The Torah is not only a guide to living a life of truth within the physical world, it is also the literal blueprint and DNA of this physical world. Our physical world is a projection and emanation of the deep spiritual reality described by the Torah. This is the meaning of the midrash, “Istakel b’Oraisa u’vara alma,” Hashem looked into the Torah and used it to create the world (B’reishis Rabbah 1:1). The physical world is an emanation and expression of Torah, the spiritual root of existence. As such, every single word of Torah is of infinite importance.
The Rambam (Hilchos T’shuvah 3:8), in line with this idea, explains that if one rejects a single letter of the Torah, it is as if he has rejected the entire Torah. The Ramban explains in the introduction to his commentary on B’reishis that the entire Torah is one elongated sheim Hashem (Name of God), one interconnected sefer (book), a single organic entity. Just as a single missing chromosome can affect an entire human being, the same is true for a sefer Torah. Even a single missing letter renders the entire text pasul (invalid). Every single word and letter in the Torah is absolutely fundamental.
If this is true, the beginning of Parshas Mas’ei is puzzling. The first 49 p’sukim in the parshah list, one by one, the various places that the Jewish People passed through along their journey in the midbar (desert). In the majority of these places, nothing of note occurred; the Jewish People simply passed through. Why is it necessary to mention every single place, every single stage of our journey? I would like to develop several deep themes related to these encampments, from which we can learn inspiring and profound ideas. While each theme will be developed separately, they also interconnect into a greater whole.
The Importance of Every Step
Although we often focus on the end result, every single step of a process is of critical importance.
If we truly understood the power of this idea, our view of time and potential would forever change. Consider, for example, a single day of your life. Your day begins with infinite spiritual potential, with 86,400 seconds to utilize. At the very beginning of every day, you have the ability to learn new ideas, improve your relationships, and achieve any number of accomplishments. After 1,000 seconds of your day have passed, whatever you accomplished of that time – of that potential – is real, and the rest is lost. However, the potential for the remaining 85,400 seconds is shaped by how you spent the first 1,000 seconds. If you spent them well, taking full advantage of your time, sharpening your mind and awareness, and building positive momentum, then you now have access to a higher version of yourself with which to continue building and creating your life. If you thought unempowering thoughts or failed to create a positive trajectory – instead choosing to engage in any number of self-destructive activities – then you have set yourself up for a very difficult journey ahead, perhaps diminishing the quality of potential for the rest of your day.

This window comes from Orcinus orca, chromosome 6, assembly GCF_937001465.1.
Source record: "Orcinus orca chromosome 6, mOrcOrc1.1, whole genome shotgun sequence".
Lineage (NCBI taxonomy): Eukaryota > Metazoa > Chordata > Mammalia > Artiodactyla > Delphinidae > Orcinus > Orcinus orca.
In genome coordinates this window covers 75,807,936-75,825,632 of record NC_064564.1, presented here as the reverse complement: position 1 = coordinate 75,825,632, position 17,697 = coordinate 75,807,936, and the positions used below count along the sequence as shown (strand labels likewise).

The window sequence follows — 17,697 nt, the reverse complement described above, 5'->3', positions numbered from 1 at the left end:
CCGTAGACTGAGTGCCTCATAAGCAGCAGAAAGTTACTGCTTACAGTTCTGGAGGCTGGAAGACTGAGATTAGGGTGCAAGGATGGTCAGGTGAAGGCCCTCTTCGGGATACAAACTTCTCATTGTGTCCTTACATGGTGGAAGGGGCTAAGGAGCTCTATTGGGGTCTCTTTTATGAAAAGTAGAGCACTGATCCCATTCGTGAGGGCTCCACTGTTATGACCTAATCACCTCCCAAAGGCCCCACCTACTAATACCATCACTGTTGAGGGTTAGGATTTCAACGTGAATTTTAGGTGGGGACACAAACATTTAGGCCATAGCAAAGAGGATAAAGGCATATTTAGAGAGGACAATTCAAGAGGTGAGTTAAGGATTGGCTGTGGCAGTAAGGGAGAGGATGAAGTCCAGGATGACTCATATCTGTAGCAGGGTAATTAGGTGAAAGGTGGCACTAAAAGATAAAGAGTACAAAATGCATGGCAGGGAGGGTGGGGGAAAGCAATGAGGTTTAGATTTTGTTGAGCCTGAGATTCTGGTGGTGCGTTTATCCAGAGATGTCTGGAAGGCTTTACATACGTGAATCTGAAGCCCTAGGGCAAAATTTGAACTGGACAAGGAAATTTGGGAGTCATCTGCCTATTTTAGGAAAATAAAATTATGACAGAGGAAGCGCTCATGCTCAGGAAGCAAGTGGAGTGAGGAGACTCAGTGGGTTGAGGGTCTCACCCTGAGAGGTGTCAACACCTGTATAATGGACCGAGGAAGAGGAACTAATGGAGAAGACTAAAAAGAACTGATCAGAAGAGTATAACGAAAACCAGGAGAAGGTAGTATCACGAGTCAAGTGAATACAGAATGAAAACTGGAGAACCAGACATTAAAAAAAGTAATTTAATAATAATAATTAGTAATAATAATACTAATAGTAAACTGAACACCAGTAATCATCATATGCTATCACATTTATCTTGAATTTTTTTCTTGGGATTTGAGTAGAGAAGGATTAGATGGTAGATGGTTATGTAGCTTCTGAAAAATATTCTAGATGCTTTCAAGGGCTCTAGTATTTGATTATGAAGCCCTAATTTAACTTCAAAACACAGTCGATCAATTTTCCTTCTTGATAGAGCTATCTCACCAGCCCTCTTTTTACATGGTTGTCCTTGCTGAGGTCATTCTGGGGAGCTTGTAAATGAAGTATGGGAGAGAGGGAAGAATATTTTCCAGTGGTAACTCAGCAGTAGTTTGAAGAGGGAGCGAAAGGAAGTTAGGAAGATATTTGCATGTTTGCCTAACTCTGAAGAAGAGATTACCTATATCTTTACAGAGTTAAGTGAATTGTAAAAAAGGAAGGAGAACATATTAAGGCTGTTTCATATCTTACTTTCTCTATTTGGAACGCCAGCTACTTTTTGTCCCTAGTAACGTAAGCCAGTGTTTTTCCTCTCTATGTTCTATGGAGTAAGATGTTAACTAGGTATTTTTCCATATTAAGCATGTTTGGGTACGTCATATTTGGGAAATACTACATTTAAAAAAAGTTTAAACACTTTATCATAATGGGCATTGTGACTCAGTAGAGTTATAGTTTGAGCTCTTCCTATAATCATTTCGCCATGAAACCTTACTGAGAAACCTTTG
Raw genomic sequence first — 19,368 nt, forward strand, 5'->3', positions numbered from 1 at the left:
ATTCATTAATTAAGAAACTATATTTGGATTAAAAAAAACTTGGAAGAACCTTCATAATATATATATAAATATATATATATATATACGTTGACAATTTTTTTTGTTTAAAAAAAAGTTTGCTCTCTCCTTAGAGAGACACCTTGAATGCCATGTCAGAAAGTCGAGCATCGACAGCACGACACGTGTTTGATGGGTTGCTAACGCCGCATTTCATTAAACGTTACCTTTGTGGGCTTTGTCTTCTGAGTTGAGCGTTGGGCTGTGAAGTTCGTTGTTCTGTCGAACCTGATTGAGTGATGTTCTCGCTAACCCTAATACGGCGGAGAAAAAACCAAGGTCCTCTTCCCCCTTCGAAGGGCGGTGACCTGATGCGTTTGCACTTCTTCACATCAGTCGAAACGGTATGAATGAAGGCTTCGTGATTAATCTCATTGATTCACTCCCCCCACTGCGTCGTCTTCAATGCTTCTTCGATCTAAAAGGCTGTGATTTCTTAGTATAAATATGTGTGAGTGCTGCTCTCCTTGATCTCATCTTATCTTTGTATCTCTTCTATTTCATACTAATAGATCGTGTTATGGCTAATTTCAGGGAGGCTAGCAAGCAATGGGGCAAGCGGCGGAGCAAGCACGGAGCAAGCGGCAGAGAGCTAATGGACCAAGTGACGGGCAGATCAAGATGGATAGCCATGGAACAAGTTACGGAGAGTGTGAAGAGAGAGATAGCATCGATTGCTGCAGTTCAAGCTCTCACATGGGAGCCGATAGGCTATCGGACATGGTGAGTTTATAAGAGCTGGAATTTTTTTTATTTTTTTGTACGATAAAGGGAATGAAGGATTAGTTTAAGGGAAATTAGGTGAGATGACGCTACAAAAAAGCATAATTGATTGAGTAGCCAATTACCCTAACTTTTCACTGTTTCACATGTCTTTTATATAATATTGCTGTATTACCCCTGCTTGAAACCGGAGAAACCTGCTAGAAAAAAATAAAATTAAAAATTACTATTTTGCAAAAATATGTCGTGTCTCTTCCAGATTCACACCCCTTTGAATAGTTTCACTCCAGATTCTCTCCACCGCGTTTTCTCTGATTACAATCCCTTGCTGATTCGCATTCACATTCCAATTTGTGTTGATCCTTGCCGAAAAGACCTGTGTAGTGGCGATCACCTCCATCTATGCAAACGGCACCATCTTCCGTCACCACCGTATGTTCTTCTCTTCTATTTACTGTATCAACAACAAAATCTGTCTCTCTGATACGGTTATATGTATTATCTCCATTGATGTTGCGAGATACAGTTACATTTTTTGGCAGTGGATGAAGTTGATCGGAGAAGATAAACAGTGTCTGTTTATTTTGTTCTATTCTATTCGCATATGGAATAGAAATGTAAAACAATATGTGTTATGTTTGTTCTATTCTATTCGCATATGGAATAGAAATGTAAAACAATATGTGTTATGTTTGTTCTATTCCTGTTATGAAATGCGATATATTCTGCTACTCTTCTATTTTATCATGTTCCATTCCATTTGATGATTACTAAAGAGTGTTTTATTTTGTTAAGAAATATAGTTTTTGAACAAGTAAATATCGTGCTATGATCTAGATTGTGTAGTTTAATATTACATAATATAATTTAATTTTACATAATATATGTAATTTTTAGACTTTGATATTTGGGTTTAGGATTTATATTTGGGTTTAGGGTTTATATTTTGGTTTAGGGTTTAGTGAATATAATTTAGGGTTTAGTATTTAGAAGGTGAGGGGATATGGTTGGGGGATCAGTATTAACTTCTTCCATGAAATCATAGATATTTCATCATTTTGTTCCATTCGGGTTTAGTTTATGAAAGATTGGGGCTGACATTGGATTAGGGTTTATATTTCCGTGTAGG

Every thought, word, action, and decision has infinite, cosmic reverberations and repercussions. This may be overwhelming to consider, and it may be unhealthy to continuously fixate upon the severity of each infinitesimal aspect of our lives, but the truth remains, nonetheless. We should therefore contemplate this, as this realization will help awaken us to the importance of everything, something truly crucial to recognize. Every single step in our journey creates ripples throughout every aspect of our lives. This is an example of true oneness, and this is the importance of every step. We can now begin to appreciate why the Torah includes every single step of klal Yisrael’s journey.
Enjoying the Journey
Very often, we want to be perfect. We don’t want to learn, we want to know; we don’t want to exercise, we want to be healthy; we don’t want to build our relationships, we want to have deep and intimate connection. But the goal of life is not to be perfect or achieve all your goals instantaneously, because you will never “be” perfect. The goal of life is to become perfect, to endlessly strive for more. You will never arrive at perfection, but you can get closer and closer every day. The goal is not to be on top; it’s to climb a little more every single day. So many people hate the journey of growth because they want nothing more than to be at the destination. The journey of growth is only enjoyable when you learn to enjoy the journey itself. When you fall in love with the process of growth, when you look forward to the daily struggle, to the incremental stages of progress, to each tiny step forward, that is when you find true happiness.
The Purpose of the Goal
In essence, the goal is necessary, but its importance lies only in how it allows you to journey towards greatness. Every goal is only temporary, for whenever you accomplish it, you will almost immediately create a new one. There are even times when we realize that our goal was not even possible or appropriate to begin with, but it still helped us progress in the right direction. The greatest joy does not come from arriving at our goals, but from the journey itself, the striving itself, the process of progress and the continued elevation of our existential self.